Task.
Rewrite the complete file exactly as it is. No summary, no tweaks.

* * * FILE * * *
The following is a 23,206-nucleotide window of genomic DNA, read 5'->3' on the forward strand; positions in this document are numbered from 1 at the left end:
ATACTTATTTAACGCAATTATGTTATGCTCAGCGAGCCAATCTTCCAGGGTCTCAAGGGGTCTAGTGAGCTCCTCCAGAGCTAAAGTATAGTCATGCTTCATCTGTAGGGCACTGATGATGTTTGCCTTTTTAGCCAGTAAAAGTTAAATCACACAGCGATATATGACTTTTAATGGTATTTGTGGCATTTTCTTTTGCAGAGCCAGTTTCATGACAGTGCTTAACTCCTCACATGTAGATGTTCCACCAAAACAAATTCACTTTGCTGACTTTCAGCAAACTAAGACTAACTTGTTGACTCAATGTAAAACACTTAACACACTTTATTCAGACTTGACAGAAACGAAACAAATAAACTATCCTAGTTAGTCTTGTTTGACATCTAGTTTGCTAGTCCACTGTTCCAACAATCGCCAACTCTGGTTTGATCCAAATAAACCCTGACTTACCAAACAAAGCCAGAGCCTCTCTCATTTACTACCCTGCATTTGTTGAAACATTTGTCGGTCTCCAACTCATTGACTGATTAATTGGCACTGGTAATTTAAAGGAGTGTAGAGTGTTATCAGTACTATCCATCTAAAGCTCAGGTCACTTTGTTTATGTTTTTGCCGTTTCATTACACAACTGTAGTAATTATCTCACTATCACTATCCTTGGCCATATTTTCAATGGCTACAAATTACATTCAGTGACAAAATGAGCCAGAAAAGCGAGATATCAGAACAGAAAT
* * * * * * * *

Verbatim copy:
The following is a 23,206-nucleotide window of genomic DNA, read 5'->3' on the forward strand; positions in this document are numbered from 1 at the left end:
ATACTTATTTAACGCAATTATGTTATGCTCAGCGAGCCAATCTTCCAGGGTCTCAAGGGGTCTAGTGAGCTCCTCCAGAGCTAAAGTATAGTCATGCTTCATCTGTAGGGCACTGATGATGTTTGCCTTTTTAGCCAGTAAAAGTTAAATCACACAGCGATATATGACTTTTAATGGTATTTGTGGCATTTTCTTTTGCAGAGCCAGTTTCATGACAGTGCTTAACTCCTCACATGTAGATGTTCCACCAAAACAAATTCACTTTGCTGACTTTCAGCAAACTAAGACTAACTTGTTGACTCAATGTAAAACACTTAACACACTTTATTCAGACTTGACAGAAACGAAACAAATAAACTATCCTAGTTAGTCTTGTTTGACATCTAGTTTGCTAGTCCACTGTTCCAACAATCGCCAACTCTGGTTTGATCCAAATAAACCCTGACTTACCAAACAAAGCCAGAGCCTCTCTCATTTACTACCCTGCATTTGTTGAAACATTTGTCGGTCTCCAACTCATTGACTGATTAATTGGCACTGGTAATTTAAAGGAGTGTAGAGTGTTATCAGTACTATCCATCTAAAGCTCAGGTCACTTTGTTTATGTTTTTGCCGTTTCATTACACAACTGTAGTAATTATCTCACTATCACTATCCTTGGCCATATTTTCAATGGCTACAAATTACATTCAGTGACAAAATGAGCCAGAAAAGCGAGATATCAGAACAGAAAT